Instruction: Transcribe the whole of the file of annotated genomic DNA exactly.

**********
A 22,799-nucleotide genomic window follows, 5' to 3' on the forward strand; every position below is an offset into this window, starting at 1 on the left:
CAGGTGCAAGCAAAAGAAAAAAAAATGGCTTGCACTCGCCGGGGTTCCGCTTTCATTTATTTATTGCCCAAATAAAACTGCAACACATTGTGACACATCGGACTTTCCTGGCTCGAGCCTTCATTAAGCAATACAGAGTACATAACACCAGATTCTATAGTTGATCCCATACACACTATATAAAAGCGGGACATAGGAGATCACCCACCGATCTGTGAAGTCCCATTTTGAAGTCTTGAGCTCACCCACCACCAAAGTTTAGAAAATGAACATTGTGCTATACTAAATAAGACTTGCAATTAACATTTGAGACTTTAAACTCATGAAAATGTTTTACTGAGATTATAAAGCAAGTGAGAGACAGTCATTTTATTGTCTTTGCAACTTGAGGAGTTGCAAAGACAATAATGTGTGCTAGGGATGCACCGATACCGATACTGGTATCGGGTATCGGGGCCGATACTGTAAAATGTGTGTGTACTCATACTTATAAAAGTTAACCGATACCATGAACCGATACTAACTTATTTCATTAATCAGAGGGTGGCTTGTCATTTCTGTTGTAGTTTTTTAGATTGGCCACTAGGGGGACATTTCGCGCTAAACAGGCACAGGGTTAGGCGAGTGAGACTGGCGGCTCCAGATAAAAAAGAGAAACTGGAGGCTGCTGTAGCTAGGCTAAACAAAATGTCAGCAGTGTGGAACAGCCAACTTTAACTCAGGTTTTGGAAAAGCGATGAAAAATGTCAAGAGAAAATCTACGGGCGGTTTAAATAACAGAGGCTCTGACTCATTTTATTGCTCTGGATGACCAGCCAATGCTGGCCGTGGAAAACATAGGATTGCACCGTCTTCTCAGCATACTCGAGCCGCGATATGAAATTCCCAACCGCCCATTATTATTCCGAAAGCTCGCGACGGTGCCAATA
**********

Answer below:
A 22,799-nucleotide genomic window follows, 5' to 3' on the forward strand; every position below is an offset into this window, starting at 1 on the left:
CAGGTGCAAGCAAAAGAAAAAAAAATGGCTTGCACTCGCCGGGGTTCCGCTTTCATTTATTTATTGCCCAAATAAAACTGCAACACATTGTGACACATCGGACTTTCCTGGCTCGAGCCTTCATTAAGCAATACAGAGTACATAACACCAGATTCTATAGTTGATCCCATACACACTATATAAAAGCGGGACATAGGAGATCACCCACCGATCTGTGAAGTCCCATTTTGAAGTCTTGAGCTCACCCACCACCAAAGTTTAGAAAATGAACATTGTGCTATACTAAATAAGACTTGCAATTAACATTTGAGACTTTAAACTCATGAAAATGTTTTACTGAGATTATAAAGCAAGTGAGAGACAGTCATTTTATTGTCTTTGCAACTTGAGGAGTTGCAAAGACAATAATGTGTGCTAGGGATGCACCGATACCGATACTGGTATCGGGTATCGGGGCCGATACTGTAAAATGTGTGTGTACTCATACTTATAAAAGTTAACCGATACCATGAACCGATACTAACTTATTTCATTAATCAGAGGGTGGCTTGTCATTTCTGTTGTAGTTTTTTAGATTGGCCACTAGGGGGACATTTCGCGCTAAACAGGCACAGGGTTAGGCGAGTGAGACTGGCGGCTCCAGATAAAAAAGAGAAACTGGAGGCTGCTGTAGCTAGGCTAAACAAAATGTCAGCAGTGTGGAACAGCCAACTTTAACTCAGGTTTTGGAAAAGCGATGAAAAATGTCAAGAGAAAATCTACGGGCGGTTTAAATAACAGAGGCTCTGACTCATTTTATTGCTCTGGATGACCAGCCAATGCTGGCCGTGGAAAACATAGGATTGCACCGTCTTCTCAGCATACTCGAGCCGCGATATGAAATTCCCAACCGCCCATTATTATTCCGAAAGCTCGCGACGGTGCCAATA